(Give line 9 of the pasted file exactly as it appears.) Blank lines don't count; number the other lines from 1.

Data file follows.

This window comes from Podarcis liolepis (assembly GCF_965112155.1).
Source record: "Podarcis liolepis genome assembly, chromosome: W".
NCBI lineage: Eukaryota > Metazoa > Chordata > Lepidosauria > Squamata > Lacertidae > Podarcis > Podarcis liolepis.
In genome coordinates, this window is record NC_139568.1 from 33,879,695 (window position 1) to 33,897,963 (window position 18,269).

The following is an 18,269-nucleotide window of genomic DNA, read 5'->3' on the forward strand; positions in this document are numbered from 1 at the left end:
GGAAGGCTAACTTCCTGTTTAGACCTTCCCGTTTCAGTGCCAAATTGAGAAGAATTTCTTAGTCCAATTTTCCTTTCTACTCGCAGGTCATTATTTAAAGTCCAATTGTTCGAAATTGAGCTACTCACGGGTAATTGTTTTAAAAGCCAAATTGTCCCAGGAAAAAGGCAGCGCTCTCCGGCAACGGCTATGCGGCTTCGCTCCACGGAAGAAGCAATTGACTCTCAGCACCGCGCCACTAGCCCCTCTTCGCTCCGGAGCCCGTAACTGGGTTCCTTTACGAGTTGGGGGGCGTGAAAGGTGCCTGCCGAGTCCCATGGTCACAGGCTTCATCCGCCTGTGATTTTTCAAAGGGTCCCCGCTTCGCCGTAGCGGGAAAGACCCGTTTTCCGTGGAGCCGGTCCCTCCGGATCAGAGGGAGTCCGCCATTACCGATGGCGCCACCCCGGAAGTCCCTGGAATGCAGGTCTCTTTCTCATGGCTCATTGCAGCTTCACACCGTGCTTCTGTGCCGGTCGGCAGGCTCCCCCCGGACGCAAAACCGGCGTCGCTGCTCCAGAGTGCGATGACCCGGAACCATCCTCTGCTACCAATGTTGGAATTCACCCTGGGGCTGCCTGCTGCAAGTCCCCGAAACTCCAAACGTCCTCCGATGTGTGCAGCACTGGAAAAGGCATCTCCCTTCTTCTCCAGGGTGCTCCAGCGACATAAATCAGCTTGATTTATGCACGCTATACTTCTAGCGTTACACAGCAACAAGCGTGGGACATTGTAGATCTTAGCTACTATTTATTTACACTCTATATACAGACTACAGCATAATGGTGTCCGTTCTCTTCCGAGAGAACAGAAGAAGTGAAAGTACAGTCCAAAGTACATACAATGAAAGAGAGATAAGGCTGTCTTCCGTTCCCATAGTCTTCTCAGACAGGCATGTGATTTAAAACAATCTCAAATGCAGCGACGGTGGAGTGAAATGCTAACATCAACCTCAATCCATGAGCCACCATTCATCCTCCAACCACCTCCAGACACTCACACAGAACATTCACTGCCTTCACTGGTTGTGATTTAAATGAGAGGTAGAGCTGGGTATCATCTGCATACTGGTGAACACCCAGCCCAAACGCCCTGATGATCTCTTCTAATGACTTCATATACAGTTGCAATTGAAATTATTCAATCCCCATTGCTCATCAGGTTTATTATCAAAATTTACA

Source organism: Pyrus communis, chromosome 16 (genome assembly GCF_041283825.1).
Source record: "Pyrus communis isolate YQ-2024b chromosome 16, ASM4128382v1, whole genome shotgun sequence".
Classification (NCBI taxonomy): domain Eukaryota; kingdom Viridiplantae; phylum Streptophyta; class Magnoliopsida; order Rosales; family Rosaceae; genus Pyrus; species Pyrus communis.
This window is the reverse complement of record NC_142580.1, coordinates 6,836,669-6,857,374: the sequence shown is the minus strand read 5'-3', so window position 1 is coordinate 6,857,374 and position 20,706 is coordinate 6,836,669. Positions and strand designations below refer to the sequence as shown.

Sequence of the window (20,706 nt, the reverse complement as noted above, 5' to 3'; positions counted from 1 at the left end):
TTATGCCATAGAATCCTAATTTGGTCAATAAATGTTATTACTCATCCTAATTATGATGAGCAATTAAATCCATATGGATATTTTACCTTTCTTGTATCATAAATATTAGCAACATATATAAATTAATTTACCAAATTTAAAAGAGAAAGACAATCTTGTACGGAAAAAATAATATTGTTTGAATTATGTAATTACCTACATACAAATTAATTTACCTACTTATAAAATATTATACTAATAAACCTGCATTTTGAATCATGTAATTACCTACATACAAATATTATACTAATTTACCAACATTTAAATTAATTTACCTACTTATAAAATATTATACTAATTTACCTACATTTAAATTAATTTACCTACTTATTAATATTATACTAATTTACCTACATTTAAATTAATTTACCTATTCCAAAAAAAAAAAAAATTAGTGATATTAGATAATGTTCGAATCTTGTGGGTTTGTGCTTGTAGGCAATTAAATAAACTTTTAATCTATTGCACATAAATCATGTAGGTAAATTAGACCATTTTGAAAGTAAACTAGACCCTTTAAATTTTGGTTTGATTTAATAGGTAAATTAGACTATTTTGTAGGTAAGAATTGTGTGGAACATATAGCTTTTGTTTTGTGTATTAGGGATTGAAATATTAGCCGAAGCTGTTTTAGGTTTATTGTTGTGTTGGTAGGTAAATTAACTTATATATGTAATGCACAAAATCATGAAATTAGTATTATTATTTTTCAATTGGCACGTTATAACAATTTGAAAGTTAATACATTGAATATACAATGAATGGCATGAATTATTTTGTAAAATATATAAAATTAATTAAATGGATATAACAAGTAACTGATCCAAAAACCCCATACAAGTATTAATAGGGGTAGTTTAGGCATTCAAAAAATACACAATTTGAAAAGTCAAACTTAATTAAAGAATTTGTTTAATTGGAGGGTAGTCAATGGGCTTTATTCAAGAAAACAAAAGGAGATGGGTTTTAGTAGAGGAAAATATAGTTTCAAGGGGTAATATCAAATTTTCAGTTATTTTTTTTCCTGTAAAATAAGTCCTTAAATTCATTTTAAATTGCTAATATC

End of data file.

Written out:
Classification (NCBI taxonomy): domain Eukaryota; kingdom Viridiplantae; phylum Streptophyta; class Magnoliopsida; order Rosales; family Rosaceae; genus Pyrus; species Pyrus communis.